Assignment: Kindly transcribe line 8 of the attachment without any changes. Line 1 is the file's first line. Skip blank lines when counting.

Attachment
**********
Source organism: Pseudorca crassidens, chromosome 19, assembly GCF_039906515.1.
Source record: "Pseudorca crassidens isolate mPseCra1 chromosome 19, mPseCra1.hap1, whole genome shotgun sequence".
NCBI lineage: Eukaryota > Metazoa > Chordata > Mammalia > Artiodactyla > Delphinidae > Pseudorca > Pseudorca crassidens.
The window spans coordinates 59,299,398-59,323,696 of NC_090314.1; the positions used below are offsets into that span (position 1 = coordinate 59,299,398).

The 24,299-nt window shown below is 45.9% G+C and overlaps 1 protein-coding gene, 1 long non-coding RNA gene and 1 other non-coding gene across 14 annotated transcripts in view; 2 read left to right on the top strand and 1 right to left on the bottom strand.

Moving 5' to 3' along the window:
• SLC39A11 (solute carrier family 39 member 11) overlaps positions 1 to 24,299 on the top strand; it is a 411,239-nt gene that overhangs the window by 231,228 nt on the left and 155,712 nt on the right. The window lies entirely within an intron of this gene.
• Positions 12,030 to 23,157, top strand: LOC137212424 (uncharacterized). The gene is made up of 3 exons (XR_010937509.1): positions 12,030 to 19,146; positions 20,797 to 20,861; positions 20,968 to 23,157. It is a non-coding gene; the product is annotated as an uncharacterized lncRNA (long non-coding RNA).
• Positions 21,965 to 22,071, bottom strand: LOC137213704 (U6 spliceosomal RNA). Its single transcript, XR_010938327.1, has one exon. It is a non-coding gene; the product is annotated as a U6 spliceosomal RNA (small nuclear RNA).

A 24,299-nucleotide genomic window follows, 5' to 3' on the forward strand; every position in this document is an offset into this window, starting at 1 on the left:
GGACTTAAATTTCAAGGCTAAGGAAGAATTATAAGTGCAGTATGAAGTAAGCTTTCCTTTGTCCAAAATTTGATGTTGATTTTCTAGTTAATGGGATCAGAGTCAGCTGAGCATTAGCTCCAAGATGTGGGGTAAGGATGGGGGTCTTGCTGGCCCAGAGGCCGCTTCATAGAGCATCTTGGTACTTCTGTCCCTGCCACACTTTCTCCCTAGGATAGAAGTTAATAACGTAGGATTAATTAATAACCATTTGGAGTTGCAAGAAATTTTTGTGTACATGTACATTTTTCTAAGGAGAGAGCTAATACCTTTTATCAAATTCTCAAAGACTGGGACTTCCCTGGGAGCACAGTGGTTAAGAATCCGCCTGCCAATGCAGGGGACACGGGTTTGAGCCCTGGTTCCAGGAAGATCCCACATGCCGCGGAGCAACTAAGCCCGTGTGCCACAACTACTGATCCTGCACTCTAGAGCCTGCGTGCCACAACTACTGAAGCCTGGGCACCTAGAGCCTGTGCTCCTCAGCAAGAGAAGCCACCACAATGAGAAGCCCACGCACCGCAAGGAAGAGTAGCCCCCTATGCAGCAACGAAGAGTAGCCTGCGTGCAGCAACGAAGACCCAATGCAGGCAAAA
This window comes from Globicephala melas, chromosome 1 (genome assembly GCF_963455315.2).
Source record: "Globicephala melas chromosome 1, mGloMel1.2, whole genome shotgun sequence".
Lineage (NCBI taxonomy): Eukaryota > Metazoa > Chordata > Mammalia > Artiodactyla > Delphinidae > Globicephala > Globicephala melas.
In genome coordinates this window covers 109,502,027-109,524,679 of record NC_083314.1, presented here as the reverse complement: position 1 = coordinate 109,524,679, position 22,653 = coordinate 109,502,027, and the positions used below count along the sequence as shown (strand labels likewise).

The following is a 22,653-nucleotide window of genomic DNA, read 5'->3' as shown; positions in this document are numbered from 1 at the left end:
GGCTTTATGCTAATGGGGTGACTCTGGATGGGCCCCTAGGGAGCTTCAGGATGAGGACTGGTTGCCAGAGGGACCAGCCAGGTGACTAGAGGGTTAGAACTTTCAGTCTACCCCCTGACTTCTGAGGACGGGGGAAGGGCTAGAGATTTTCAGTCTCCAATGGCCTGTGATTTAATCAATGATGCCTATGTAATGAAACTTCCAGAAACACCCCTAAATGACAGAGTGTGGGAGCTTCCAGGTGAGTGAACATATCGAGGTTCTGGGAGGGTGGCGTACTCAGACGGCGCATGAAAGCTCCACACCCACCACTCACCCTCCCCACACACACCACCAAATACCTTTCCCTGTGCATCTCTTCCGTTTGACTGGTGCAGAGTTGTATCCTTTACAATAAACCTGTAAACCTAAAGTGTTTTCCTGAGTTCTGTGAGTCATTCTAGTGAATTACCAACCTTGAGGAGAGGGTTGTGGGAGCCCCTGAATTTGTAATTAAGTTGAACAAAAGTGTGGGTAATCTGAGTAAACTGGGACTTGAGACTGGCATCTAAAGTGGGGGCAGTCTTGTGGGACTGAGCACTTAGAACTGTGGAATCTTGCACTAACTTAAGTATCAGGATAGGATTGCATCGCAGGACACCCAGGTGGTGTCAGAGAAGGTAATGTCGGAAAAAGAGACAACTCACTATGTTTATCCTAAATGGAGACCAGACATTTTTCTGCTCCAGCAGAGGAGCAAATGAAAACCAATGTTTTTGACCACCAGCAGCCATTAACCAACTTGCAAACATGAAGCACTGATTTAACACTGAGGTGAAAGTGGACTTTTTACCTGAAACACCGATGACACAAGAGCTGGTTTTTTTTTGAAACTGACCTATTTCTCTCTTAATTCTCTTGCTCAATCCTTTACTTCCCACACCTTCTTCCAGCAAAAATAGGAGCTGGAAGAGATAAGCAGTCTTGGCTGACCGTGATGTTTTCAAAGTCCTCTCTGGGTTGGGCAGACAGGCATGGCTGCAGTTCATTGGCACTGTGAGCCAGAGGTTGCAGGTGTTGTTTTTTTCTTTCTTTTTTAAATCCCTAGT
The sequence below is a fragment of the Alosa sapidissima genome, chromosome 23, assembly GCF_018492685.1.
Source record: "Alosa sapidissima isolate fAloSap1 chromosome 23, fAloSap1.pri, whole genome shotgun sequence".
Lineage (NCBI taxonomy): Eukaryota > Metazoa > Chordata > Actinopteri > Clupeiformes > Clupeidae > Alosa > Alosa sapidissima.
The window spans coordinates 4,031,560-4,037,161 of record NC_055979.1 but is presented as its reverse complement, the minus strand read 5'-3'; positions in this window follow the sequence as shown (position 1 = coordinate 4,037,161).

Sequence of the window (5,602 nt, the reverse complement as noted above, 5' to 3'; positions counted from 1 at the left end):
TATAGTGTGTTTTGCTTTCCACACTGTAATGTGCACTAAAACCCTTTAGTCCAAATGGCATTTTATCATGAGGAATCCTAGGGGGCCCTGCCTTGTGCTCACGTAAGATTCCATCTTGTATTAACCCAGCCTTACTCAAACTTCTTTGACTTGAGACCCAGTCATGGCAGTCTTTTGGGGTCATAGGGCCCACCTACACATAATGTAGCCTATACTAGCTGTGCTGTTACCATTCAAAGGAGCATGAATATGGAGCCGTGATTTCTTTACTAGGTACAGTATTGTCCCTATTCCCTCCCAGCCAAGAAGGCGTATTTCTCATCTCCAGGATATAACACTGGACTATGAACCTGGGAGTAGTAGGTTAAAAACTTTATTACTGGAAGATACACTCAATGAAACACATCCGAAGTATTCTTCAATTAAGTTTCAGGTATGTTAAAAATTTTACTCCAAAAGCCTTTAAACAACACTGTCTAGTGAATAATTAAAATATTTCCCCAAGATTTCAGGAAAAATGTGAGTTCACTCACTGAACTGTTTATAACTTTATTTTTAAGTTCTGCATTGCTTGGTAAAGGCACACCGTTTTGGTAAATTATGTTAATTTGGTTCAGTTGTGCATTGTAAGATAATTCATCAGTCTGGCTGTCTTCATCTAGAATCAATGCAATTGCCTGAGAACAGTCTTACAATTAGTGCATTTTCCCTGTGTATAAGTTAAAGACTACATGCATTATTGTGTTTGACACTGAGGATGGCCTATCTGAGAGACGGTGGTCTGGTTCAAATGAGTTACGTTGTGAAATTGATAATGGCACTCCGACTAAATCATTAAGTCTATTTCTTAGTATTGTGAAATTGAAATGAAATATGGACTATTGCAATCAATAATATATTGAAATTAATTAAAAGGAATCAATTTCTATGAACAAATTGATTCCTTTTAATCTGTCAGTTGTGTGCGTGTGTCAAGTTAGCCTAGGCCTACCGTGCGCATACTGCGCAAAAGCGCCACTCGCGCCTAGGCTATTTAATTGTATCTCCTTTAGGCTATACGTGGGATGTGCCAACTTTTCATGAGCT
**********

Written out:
• Positions 12,030 to 23,157, top strand: LOC137212424 (uncharacterized). The gene is made up of 3 exons (XR_010937509.1): positions 12,030 to 19,146; positions 20,797 to 20,861; positions 20,968 to 23,157. It is a non-coding gene; the product is annotated as an uncharacterized lncRNA (long non-coding RNA).